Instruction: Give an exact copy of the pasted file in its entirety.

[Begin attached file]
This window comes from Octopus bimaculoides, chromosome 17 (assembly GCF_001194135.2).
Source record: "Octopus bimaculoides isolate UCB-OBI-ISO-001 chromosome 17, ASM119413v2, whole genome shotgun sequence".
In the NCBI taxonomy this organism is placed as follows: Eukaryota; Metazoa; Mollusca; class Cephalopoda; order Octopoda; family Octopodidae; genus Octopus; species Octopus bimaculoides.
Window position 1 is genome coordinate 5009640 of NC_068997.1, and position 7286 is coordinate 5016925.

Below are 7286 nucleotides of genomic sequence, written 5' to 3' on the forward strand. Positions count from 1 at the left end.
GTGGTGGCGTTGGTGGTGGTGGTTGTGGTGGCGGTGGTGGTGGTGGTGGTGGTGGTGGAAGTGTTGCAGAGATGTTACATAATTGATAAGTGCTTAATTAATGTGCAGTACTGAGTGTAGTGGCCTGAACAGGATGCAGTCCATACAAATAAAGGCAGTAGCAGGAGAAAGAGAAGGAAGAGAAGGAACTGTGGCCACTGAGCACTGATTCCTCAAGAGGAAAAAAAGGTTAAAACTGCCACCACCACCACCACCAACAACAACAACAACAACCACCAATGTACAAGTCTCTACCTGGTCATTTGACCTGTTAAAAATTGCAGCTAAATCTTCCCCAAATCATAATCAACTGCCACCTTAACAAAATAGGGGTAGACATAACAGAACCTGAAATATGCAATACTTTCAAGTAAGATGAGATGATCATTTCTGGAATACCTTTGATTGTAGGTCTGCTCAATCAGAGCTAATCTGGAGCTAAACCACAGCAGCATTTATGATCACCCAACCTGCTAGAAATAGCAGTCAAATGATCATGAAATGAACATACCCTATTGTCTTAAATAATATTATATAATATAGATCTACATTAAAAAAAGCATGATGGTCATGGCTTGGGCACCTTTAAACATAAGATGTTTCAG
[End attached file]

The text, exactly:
This window comes from Octopus bimaculoides, chromosome 17 (assembly GCF_001194135.2).
Source record: "Octopus bimaculoides isolate UCB-OBI-ISO-001 chromosome 17, ASM119413v2, whole genome shotgun sequence".
In the NCBI taxonomy this organism is placed as follows: Eukaryota; Metazoa; Mollusca; class Cephalopoda; order Octopoda; family Octopodidae; genus Octopus; species Octopus bimaculoides.
Window position 1 is genome coordinate 5009640 of NC_068997.1, and position 7286 is coordinate 5016925.

Below are 7286 nucleotides of genomic sequence, written 5' to 3' on the forward strand. Positions count from 1 at the left end.
GTGGTGGCGTTGGTGGTGGTGGTTGTGGTGGCGGTGGTGGTGGTGGTGGTGGTGGTGGAAGTGTTGCAGAGATGTTACATAATTGATAAGTGCTTAATTAATGTGCAGTACTGAGTGTAGTGGCCTGAACAGGATGCAGTCCATACAAATAAAGGCAGTAGCAGGAGAAAGAGAAGGAAGAGAAGGAACTGTGGCCACTGAGCACTGATTCCTCAAGAGGAAAAAAAGGTTAAAACTGCCACCACCACCACCACCAACAACAACAACAACAACCACCAATGTACAAGTCTCTACCTGGTCATTTGACCTGTTAAAAATTGCAGCTAAATCTTCCCCAAATCATAATCAACTGCCACCTTAACAAAATAGGGGTAGACATAACAGAACCTGAAATATGCAATACTTTCAAGTAAGATGAGATGATCATTTCTGGAATACCTTTGATTGTAGGTCTGCTCAATCAGAGCTAATCTGGAGCTAAACCACAGCAGCATTTATGATCACCCAACCTGCTAGAAATAGCAGTCAAATGATCATGAAATGAACATACCCTATTGTCTTAAATAATATTATATAATATAGATCTACATTAAAAAAAGCATGATGGTCATGGCTTGGGCACCTTTAAACATAAGATGTTTCAG